Humanities students are worthy of pay
If I had a dollar for every internship opportunity that had everything I was looking for until the fine print of “unpaid, academic credit available” — why, I'd probably be able to afford to take the job.
As a professional writing and English double major, I have never had a paid internship. My work, in and out of school, has never been paid. When comparing summer plans with my peers — coming from a variety of majors, mostly in the technical fields — their reactions are always the same: “Don't take the job, then! Hold out for someone who'll pay you. Isn't that technically slave labor?” And, unsurprisingly, my answer is always the same: “There are no paid, fulfilling jobs for me to take, especially in this economy.”
I may be biased, but I believe the problem of unpaid internships exists almost entirely in humanities fields. I have never witnessed a computer scientist forced to choose between a fantastic, experience-boosting unpaid internship and a boring, unrelated internship that pays them well. But this scenario is something my friends in the humanities must deal with. Internships rarely allow humanities students to have it all.
That fine print in internship ads can be a death sentence, particularly for those not from affluent families. Money always comes first; you can't pay rent with all the “experience” you get from an unpaid internship.
It's unrealistic for companies to think that their interns will be diverse when so many candidates don't apply simply because they can't afford it. Even more insulting is when companies offer a minuscule stipend below minimum wage, thinking that it will put them morally ahead of those that don't pay at all.
However, my main problem with unpaid internships is how pervasive they are within the humanities. The field is already the butt of many jokes — especially at Carnegie Mellon — so why add more problems for its students to deal with? When it already feels like your major is being questioned 24 hours a day, not having a company validate your skills with a paycheck is depressing.
To illustrate, during my search for jobs post-graduation, I filled out a [*careerbuilder.com*]((http://www.careerbuilder.com/) profile and signed up for email updates on jobs that matched my résumé and skill set.
The potential jobs I was matched up with? Office assistant, office manager, and secretary.
Out of hundreds of jobs on careerbuilder.com, the site couldn't find a single paying job that remotely matched my interests. Sure, the results might just lie with how the website’s algorithm works, but it’s insulting nonetheless. Meanwhile, when I widened my search to include internships, the world seemed to open up and I found plenty of unpaid opportunities waiting for me to take advantage of.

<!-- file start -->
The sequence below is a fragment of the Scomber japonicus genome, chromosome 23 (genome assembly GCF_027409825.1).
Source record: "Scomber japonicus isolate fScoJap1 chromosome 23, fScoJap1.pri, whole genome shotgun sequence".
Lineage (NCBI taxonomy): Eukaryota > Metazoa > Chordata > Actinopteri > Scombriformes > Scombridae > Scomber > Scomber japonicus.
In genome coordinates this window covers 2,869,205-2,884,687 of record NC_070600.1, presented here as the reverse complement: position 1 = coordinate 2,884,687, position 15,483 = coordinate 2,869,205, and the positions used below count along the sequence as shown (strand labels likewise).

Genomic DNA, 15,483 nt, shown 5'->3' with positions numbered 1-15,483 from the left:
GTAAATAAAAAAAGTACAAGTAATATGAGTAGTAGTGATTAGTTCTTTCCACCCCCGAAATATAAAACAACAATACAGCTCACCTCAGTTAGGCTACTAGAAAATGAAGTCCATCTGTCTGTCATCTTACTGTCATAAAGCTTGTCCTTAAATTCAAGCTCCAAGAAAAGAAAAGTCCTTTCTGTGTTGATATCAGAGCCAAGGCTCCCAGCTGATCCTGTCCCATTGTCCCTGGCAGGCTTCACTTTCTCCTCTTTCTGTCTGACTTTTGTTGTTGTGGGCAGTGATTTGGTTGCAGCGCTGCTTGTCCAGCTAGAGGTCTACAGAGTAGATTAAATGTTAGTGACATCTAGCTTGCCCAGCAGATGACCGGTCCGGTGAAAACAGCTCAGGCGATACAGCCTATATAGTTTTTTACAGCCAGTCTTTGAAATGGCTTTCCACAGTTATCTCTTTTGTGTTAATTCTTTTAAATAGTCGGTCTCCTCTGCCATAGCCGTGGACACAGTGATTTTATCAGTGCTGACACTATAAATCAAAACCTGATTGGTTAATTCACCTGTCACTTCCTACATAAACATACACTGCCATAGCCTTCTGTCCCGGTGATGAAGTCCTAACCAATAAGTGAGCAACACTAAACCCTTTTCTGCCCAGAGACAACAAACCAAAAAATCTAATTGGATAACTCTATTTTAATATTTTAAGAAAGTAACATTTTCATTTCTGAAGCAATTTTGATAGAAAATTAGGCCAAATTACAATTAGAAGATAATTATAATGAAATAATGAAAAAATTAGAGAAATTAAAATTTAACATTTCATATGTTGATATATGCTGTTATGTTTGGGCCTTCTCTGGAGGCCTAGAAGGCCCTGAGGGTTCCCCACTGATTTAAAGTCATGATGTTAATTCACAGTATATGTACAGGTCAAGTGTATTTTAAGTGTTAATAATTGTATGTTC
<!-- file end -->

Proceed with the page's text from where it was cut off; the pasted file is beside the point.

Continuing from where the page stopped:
For me, the reasoning behind this situation seems to be simple. To companies, my skills are not worth paying for compared to those of my technically-minded peers. After all, the companies already believe they are going out of their way to so generously give me “experience”; how dare I ask for anything more?
To a degree, tech companies are able to pay interns because of how the economy currently works. But that does not excuse the historical precedent of the rampant unpaid internships for humanities students.
I spent the last four years honing my skills, trying to be a jack of all trades so I could become an irreplaceable asset who deserves to be paid. I can do more than just read and write — I can think critically, work in groups, lead teams, write persuasively using time-honored rhetorical techniques, evaluate what audiences want, translate complicated jargon into coherent and concise pieces, and use a plethora of software to create aesthetically pleasing designs, just to name a few of my skills.
These are the kinds of abilities that will help keep a company afloat — no matter its field. Successful companies balance both technical skills and communication skills.
But unpaid internships have become ingrained in society. Humanities students are willing to work for free because companies do not value their skills. And so, the vicious cycle began when students were grateful simply to land internships — no matter the cost — and companies realized how much they could get away with when hiring interns.
There is no clear solution to this issue. However, the solution will have to start with how society views the humanities and the value it places on the skills taught in the field.